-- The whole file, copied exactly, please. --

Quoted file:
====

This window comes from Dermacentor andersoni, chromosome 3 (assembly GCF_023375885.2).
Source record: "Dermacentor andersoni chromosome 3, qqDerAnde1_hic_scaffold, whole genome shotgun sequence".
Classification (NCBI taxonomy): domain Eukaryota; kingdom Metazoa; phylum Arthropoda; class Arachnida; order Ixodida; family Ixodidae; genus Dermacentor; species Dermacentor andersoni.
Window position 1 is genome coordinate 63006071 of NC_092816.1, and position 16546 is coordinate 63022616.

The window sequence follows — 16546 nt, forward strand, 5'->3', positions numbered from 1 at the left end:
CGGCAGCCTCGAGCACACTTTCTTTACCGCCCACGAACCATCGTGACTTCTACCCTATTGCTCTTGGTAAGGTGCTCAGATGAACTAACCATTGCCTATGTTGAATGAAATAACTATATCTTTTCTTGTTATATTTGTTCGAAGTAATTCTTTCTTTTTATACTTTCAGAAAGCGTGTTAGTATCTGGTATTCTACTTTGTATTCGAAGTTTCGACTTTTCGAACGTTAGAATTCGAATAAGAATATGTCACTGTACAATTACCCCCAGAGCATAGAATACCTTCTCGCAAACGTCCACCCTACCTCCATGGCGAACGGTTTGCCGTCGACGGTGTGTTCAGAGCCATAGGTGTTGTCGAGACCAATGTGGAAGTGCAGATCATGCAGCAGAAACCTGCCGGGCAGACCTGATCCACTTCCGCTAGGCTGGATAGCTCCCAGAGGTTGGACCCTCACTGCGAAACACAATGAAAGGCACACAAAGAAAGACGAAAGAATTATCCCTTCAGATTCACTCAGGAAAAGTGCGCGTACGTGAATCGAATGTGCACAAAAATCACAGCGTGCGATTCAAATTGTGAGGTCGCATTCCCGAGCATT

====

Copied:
This window comes from Dermacentor andersoni, chromosome 3 (assembly GCF_023375885.2).
Source record: "Dermacentor andersoni chromosome 3, qqDerAnde1_hic_scaffold, whole genome shotgun sequence".
Classification (NCBI taxonomy): domain Eukaryota; kingdom Metazoa; phylum Arthropoda; class Arachnida; order Ixodida; family Ixodidae; genus Dermacentor; species Dermacentor andersoni.
Window position 1 is genome coordinate 63006071 of NC_092816.1, and position 16546 is coordinate 63022616.

The window sequence follows — 16546 nt, forward strand, 5'->3', positions numbered from 1 at the left end:
CGGCAGCCTCGAGCACACTTTCTTTACCGCCCACGAACCATCGTGACTTCTACCCTATTGCTCTTGGTAAGGTGCTCAGATGAACTAACCATTGCCTATGTTGAATGAAATAACTATATCTTTTCTTGTTATATTTGTTCGAAGTAATTCTTTCTTTTTATACTTTCAGAAAGCGTGTTAGTATCTGGTATTCTACTTTGTATTCGAAGTTTCGACTTTTCGAACGTTAGAATTCGAATAAGAATATGTCACTGTACAATTACCCCCAGAGCATAGAATACCTTCTCGCAAACGTCCACCCTACCTCCATGGCGAACGGTTTGCCGTCGACGGTGTGTTCAGAGCCATAGGTGTTGTCGAGACCAATGTGGAAGTGCAGATCATGCAGCAGAAACCTGCCGGGCAGACCTGATCCACTTCCGCTAGGCTGGATAGCTCCCAGAGGTTGGACCCTCACTGCGAAACACAATGAAAGGCACACAAAGAAAGACGAAAGAATTATCCCTTCAGATTCACTCAGGAAAAGTGCGCGTACGTGAATCGAATGTGCACAAAAATCACAGCGTGCGATTCAAATTGTGAGGTCGCATTCCCGAGCATT